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2016 Scientific Report

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NING WU, PH.D. Dr. Wu received her Ph.D. from the Department of Biochemistry of the University of Toronto in 2002. She joined VARI in 2013 as an Assistant Professor. STAFF HOLLY DYKSTRA, B.S. ALTHEA WALDHART, B.S. STUDENT MATT HOLLOWELL RESEARCH INTERESTS Our laboratory studies the interface between cellular metabolism and signal transduction. The generation of two daughter cells depends on the proper uptake and use of nutrients that are often limited in the tumor environment. The distribution of these nutrients is controlled not only by the intrinsic catalytic rate and allosteric regulation of the enzymes, but also by post-translational modifications of these enzymes by signaling molecules. At the same time, signaling molecules must respond to cellular nutrient status and other cues such as environmental stresses and growth factors. Our laboratory focuses on key metabolic steps in glucose and lipid catabolism and aims to understand the mutual interactions between metabolites and signaling during cell replication. Fundamentally, cancer is a disease of uncontrolled cell growth. Relative to normal cells, tumor cells have aberrant metabolic addictions that differ depending on the cell’s tissue of origin and genetic mutations. By understanding the energy requirements and regulatory pathways of tumor cells, more-effective treatments can be developed. Our projects include unraveling the molecular mechanisms that regulate glucose uptake in cancers, investigating the effect of glucose on mitochondrial activity, and exploring the role of glucose as the link between metabolic syndrome and cancer incidence. 26 Van Andel Research Institute | Scientific Report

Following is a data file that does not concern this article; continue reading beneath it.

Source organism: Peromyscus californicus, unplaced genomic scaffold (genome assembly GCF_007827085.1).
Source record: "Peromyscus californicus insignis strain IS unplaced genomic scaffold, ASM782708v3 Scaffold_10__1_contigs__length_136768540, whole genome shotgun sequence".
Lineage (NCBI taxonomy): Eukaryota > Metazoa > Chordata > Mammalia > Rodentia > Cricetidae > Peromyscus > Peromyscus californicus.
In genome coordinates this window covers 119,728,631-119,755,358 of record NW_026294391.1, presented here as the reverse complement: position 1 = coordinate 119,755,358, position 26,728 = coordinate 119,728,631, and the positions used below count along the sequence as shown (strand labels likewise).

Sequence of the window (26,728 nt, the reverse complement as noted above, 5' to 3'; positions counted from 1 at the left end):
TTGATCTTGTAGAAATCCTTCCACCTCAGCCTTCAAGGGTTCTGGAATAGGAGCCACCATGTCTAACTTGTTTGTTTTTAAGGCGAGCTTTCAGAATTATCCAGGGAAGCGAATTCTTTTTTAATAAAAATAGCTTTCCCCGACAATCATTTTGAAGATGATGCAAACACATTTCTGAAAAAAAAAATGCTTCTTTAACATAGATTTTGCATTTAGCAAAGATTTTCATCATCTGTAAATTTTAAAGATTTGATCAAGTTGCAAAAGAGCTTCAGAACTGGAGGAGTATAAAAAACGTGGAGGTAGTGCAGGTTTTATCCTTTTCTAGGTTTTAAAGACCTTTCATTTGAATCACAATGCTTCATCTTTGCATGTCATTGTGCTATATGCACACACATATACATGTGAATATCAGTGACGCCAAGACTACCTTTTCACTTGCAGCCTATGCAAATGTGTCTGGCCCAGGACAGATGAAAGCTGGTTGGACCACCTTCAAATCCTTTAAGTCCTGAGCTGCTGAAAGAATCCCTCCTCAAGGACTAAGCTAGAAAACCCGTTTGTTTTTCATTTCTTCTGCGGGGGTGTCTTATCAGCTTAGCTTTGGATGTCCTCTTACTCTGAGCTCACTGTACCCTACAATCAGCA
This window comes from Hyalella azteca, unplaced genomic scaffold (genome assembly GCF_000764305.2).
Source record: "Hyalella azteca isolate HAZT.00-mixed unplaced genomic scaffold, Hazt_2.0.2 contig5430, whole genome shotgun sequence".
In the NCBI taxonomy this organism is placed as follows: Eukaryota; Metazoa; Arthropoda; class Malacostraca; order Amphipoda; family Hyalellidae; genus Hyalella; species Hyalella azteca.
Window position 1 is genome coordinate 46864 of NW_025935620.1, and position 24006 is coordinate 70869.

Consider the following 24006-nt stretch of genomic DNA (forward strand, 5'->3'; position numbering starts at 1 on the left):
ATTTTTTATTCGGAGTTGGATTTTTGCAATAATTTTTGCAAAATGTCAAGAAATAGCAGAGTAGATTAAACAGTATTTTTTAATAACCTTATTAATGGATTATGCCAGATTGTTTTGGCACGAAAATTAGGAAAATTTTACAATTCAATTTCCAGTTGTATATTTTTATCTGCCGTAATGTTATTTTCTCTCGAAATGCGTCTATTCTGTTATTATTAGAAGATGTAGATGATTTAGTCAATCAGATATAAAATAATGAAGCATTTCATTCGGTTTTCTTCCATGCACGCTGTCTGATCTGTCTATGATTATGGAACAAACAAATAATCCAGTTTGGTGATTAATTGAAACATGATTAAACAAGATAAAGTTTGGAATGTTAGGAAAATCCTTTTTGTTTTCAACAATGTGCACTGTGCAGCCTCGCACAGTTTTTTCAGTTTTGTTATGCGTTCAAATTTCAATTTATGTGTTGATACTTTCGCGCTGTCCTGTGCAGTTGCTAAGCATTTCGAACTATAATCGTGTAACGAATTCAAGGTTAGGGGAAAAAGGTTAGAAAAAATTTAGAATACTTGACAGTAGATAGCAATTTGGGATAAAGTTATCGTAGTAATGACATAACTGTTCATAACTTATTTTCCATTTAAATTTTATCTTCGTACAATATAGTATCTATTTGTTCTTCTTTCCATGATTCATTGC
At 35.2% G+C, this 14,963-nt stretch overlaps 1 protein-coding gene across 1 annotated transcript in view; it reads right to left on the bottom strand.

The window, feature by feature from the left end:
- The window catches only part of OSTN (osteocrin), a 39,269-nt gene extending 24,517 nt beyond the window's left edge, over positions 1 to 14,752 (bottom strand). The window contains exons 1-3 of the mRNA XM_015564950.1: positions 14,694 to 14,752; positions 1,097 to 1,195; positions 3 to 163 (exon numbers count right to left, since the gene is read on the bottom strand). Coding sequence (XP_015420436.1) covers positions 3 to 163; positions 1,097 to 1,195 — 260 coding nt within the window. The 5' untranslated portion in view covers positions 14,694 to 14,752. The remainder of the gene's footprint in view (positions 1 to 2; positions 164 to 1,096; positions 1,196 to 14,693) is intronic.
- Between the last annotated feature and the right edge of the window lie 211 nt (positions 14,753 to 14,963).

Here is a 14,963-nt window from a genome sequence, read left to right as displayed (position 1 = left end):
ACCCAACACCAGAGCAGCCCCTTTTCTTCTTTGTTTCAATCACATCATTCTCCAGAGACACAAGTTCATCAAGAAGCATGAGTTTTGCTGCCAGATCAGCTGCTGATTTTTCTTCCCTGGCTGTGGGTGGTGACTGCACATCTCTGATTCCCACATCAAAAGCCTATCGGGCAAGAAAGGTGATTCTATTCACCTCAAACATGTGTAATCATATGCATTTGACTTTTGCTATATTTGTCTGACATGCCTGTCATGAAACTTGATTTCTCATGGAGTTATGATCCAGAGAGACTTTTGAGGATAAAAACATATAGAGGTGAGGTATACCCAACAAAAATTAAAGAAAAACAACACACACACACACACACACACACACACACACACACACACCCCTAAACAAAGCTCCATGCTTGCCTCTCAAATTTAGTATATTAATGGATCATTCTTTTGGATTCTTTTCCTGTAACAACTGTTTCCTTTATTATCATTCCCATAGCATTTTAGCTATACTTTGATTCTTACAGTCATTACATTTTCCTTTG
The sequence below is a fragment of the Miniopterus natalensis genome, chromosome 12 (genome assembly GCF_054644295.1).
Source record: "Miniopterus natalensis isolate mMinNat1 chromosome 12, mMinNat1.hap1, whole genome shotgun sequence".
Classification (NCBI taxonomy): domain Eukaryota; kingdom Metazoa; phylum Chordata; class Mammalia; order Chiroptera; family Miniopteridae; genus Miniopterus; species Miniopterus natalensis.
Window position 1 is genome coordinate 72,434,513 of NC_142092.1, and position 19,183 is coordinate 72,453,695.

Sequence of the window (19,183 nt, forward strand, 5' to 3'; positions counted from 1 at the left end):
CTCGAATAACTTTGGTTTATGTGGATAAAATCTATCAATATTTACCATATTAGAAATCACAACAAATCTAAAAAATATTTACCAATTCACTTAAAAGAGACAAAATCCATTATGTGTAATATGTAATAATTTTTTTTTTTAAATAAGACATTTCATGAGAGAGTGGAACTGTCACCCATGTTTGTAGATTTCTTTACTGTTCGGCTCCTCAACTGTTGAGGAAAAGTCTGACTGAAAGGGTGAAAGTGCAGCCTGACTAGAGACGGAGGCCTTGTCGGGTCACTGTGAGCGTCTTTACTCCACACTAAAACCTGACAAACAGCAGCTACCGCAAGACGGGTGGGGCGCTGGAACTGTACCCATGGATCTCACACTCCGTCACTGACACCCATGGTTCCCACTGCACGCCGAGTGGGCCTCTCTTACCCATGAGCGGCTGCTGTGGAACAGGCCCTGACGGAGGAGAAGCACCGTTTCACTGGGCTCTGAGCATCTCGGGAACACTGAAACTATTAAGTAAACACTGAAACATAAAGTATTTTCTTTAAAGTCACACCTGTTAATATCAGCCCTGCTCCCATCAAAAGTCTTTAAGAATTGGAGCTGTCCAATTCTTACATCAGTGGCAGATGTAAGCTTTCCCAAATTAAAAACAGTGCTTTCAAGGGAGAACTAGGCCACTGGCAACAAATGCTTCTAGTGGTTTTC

H. ERIC XU, PH.D. Dr. Xu went to Duke University and the University of Texas Southwestern Medical Center, earning his Ph.D. in molecular biology and biochemistry. He joined VARI in July 2002 and is now a Professor. Dr. Xu is also the Primary Investigator and Distinguished Director of the VARI–SIMM Research Center in Shanghai, China. STAFF XIANG GAO, PH.D. STEPHANIE GRANT, M.P.A. YUANZHENG (AJIAN) HE, PH.D. YANYONG KANG, PH.D. KUNTAL PAL, PH.D. KELLY POWELL, B.S. XIAOYIN (EDWARD) ZHOU, PH.D. STUDENTS ERIC LI HONGLEI MA, B.S. PARKER DE WAAL, B.S. TINGHAI XU, B.S. YAN YAN, B.S. YANTING YIN, B.S. FENG ZHANG, B.S. VISITING SCIENTISTS DAVID BENSON, PH.D. SOK KEAN KHOO, PH.D. ROSS REYNOLDS, PH.D. RESEARCH INTERESTS Hormone signaling is essential to eukaryotic life. Our research focuses on the signaling mechanisms of physiologically important hormones, striving to answer fundamental questions that have a broad impact on human health and disease. We are studying two families of proteins, the nuclear hormone receptors and the G protein–coupled receptors, because these proteins have fundamental roles in biology and are important drug targets for treating major human diseases. Nuclear hormone receptors The nuclear hormone receptors form a large family comprising ligand-regulated and DNA-binding transcription factors, which include receptors for the classic steroid hormones such as estrogen, androgens, and glucocorticoids, as well as receptors for peroxisome proliferator activators, vitamin D, vitamin A, and thyroid hormones. These receptors are among the most successful targets in the history of drug discovery: every receptor has one or more synthetic ligands being used as medicines. In the last five years, we have developed the following projects centering on the structural biology of nuclear receptors. Peroxisome proliferator–activated receptors The peroxisome proliferator–activated receptors (PPARα, β, and γ) are the key regulators of glucose and fatty acid homeostasis and, as such, are important therapeutic targets for treating cardiovascular disease, diabetes, and cancer. Millions of patients with type II diabetes have benefited from treatment with the novel PPARγ ligands rosiglitazone and pioglitazone. To understand the molecular basis of ligand-mediated signaling by PPARs, we have determined crystal structures of each PPAR’s ligand-binding domain (LBD) bound to many diverse ligands, including fatty acids, the lipid-lowering drugs called fibrates, and the new generation of anti-diabetic drugs, the glitazones. These structures have provided a framework for understanding the mechanisms of agonists CENTER FOR CANCER AND CELL BIOLOGY 27

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